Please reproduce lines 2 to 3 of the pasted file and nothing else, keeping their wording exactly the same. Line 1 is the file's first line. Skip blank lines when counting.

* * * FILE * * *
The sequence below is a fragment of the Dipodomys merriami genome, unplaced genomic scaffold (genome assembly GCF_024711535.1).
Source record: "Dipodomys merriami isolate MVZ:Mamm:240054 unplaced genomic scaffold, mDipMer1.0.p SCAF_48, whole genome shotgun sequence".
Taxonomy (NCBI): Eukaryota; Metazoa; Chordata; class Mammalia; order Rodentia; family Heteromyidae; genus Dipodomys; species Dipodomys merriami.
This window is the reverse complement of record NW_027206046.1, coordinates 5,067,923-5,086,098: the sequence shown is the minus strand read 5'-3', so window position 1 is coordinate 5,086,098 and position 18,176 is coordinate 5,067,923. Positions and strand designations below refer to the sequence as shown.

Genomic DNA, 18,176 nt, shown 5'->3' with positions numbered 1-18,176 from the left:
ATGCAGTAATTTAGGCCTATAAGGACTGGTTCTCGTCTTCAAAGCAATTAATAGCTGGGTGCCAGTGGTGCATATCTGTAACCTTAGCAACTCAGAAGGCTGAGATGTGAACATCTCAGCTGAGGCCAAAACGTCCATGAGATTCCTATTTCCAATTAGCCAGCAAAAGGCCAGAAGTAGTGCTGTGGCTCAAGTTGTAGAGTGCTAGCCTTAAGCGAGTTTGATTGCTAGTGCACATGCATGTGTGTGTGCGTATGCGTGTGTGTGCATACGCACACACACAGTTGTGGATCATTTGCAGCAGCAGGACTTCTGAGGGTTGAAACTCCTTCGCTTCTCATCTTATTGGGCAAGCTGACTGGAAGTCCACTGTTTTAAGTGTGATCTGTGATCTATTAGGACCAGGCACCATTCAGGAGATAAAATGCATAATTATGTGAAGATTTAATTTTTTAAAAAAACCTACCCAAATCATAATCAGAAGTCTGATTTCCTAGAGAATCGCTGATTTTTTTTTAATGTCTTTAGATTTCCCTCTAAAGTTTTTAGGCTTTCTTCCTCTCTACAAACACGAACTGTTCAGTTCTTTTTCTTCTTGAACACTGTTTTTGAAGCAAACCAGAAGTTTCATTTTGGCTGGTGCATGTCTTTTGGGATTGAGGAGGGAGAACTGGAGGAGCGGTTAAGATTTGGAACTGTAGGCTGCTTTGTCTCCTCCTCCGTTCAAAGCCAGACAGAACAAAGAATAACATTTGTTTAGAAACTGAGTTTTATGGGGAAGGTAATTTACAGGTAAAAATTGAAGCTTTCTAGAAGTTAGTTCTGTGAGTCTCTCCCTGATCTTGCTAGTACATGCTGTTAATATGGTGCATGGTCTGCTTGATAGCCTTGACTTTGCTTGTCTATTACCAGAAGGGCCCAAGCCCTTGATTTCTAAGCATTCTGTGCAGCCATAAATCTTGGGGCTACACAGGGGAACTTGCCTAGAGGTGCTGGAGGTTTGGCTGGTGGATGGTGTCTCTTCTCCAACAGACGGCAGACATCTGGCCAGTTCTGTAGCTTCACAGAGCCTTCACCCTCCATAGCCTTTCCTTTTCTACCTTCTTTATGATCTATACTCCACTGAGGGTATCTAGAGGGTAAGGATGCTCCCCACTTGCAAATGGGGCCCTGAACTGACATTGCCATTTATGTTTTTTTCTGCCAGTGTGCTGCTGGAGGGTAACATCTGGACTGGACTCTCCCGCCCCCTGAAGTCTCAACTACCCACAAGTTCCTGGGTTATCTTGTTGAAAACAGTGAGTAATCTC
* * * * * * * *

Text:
Source record: "Dipodomys merriami isolate MVZ:Mamm:240054 unplaced genomic scaffold, mDipMer1.0.p SCAF_48, whole genome shotgun sequence".
Taxonomy (NCBI): Eukaryota; Metazoa; Chordata; class Mammalia; order Rodentia; family Heteromyidae; genus Dipodomys; species Dipodomys merriami.